Another thing consider is – What if you get a home loan with a new lender and you discover after a few months, that you don’t like that lender, you hate dealing with them? You’re stuck with them.
If you need to sell your property, move to another lender or pay off your loan within the fixed period, you could be charged a break fee.
Some of my clients say they don’t want to fix ‘just yet’ because they are waiting to see if rates will drop even lower. It’s almost like playing a game of chicken. The thing is with rates currently at historic lows, it’s unlikely that rates will go much lower. If stability and consistency are important to you and you’re happy to commit to 1-5 years, then a fixed home loan is worth considering.
Variable Interest Rates
What does ‘variable interest rate’ mean
The interest rate on a variable home loan goes up and down, depending on movements in the RBA’s official interest rate and the interest rates charged by your bank. That means the number of your home loan repayments can go up and down too.
Variable interest rate home loan – Positives
- More freedom and flexibility
- Benefit from rate drops
- Potentially pay off your loan sooner
More flexibility & freedom
Variable home-loans are more likely to have flexible features such as unlimited redraws on any additional repayments or the ability to save on interest by setting up an offset account.
It’s usually easier to switch home loans if you find a better deal, want to cash out for renovations, change your repayment type or sell your home when you’re on a variable home loan.
Benefit from lower rates
If interest rates do drop, you’ll be able to take advantage of that drop and your repayments will decrease.
Pay off your loan sooner
You could potentially pay your home loan off sooner when you’re on a variable home loan. Variable home loans usually allow you to make extra repayments, with no extra cost, and without restitutive caps on how much extra you can pay, which in turn could enable you to pay off your home loan sooner.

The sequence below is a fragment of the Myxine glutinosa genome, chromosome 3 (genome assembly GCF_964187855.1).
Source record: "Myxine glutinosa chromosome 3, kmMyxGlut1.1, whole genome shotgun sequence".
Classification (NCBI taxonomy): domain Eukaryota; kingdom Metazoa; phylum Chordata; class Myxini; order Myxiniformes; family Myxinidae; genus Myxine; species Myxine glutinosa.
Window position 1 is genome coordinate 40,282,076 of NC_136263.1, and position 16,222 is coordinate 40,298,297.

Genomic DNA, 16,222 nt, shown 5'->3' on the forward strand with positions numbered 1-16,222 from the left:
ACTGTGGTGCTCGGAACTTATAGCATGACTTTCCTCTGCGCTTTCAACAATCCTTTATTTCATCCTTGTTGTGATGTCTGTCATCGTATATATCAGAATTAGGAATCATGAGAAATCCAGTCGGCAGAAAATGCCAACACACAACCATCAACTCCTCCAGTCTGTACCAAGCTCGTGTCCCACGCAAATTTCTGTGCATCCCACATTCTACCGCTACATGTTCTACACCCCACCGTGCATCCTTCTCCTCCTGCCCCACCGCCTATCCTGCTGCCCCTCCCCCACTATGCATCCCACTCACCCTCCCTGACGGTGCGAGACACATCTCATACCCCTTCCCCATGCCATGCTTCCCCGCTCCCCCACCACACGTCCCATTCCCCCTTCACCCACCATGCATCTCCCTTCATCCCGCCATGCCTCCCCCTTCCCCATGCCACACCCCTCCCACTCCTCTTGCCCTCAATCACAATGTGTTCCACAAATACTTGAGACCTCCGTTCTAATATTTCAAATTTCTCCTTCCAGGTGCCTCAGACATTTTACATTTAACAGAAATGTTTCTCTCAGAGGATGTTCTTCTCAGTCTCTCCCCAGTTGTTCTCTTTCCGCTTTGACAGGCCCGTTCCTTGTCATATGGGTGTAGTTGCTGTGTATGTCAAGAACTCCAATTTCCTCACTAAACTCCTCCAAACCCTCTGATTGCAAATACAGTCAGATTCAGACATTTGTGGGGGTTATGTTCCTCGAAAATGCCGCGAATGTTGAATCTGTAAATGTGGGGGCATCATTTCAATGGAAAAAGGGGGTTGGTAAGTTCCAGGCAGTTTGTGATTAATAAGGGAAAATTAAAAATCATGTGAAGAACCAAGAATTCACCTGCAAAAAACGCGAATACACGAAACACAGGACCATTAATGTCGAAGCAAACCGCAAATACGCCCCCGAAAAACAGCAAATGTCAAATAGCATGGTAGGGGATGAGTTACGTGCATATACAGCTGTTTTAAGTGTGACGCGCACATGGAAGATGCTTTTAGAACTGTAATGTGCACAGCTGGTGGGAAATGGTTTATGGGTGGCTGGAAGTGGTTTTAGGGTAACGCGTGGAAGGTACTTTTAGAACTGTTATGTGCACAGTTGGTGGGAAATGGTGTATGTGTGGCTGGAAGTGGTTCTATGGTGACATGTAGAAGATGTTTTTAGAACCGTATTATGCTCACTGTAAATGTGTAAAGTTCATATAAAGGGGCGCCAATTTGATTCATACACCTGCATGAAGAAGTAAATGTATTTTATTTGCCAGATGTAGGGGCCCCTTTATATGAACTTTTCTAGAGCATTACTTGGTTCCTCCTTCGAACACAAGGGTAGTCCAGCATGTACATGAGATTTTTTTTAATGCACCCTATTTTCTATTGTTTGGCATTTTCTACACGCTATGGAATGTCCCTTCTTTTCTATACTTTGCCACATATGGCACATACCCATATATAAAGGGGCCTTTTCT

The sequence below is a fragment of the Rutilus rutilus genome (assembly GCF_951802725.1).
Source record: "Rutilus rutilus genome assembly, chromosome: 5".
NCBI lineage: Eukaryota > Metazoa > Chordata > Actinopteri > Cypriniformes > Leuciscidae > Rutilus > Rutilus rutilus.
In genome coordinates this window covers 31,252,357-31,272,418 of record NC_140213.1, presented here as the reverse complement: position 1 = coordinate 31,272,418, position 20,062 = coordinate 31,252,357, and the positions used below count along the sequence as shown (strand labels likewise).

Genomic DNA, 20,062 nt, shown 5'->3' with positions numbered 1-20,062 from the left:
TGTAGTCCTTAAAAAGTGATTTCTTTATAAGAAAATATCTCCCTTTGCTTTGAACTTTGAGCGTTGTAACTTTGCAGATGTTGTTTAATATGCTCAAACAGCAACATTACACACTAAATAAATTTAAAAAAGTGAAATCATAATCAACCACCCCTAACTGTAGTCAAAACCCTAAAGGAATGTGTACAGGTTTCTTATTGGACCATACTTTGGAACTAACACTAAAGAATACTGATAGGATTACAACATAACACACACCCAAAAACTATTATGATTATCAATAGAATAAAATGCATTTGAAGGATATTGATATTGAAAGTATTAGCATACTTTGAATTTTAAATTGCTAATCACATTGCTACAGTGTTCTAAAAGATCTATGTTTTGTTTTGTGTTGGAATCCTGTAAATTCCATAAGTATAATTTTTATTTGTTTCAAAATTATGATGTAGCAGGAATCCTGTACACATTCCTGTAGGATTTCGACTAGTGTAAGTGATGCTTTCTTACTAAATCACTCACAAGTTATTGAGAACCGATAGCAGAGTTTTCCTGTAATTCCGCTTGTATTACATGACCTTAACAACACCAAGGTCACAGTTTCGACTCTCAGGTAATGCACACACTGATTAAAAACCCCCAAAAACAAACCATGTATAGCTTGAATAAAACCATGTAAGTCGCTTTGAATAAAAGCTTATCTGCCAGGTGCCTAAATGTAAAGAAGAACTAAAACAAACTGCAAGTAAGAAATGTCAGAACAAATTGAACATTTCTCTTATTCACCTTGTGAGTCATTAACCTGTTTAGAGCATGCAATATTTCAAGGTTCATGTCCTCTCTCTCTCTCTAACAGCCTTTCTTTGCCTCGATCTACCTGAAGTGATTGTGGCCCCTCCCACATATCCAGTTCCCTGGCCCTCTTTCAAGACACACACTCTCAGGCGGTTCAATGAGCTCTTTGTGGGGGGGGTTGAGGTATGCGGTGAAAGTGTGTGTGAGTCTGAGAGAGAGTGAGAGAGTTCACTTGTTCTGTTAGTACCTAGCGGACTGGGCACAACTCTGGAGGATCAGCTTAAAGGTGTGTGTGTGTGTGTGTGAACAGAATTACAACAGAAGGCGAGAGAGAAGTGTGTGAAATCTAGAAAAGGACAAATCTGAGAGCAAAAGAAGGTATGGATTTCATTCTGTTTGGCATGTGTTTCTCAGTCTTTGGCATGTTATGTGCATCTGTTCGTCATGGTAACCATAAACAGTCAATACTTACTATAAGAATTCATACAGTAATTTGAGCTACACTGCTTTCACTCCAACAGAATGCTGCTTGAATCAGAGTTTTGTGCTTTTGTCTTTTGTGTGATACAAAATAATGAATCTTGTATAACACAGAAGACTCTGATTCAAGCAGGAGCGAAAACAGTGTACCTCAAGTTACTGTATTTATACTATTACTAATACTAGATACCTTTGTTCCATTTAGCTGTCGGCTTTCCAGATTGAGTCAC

Variable interest rate home loan – Negatives
- Makes Budgeting harder
- Potential for mortgage stress
Makes budgeting harder
Variable home-loans can make it harder to budget. As interest rates fluctuate so too do your repayments.
When interest rates rise, your repayments will increase, and this can put extra strain on your budget, particularly if you are trying to balance raising a family with paying mortgage repayments, or if there isn’t much of a buffer between your current income and expenditure.
Potential for Mortgage Stress
If you don’t have room in your budget to accommodate rate rises this could also lead to mortgage stress. Digital Finance Analytics defines mortgage stress as being when a household’s income does not cover its ongoing costs.
Variable home loans provide flexibility and you can take advantage of any drops in interest rates. There is an element of risk involved though, so it’s important to weigh up what’s important to you, what you need out of the home loan and whether you can financially weather potential interest rate rises.
Split Home Loans
Many of my clients choose to take advantage of both options, by going for a split loan. A split loan lets you fix your interest rate over part of your home loan while leaving the other part variable. A split loan allows you to manage some of the risks of interest rate rises while still being able to make extra repayments.
So, what’s the answer?…
If you were hoping for a clear cut answer to the question of whether you should fix your interest rate, I’m sorry to disappoint you. The thing is, there is no one size fits all approach. It really does come down to, your circumstance, your finances, what’s important to you, and your goals.
It’s a big decision with significant consequences. I work closely with my clients to analyse what they want from their home loan and compare it against what the lenders have to offer, from there I put forward recommendations, so they can make an informed decision.
If you’d like to have a chat about whether to fix, go variable, or split your home-loan please give me a call or send me an email, I’d love to help you.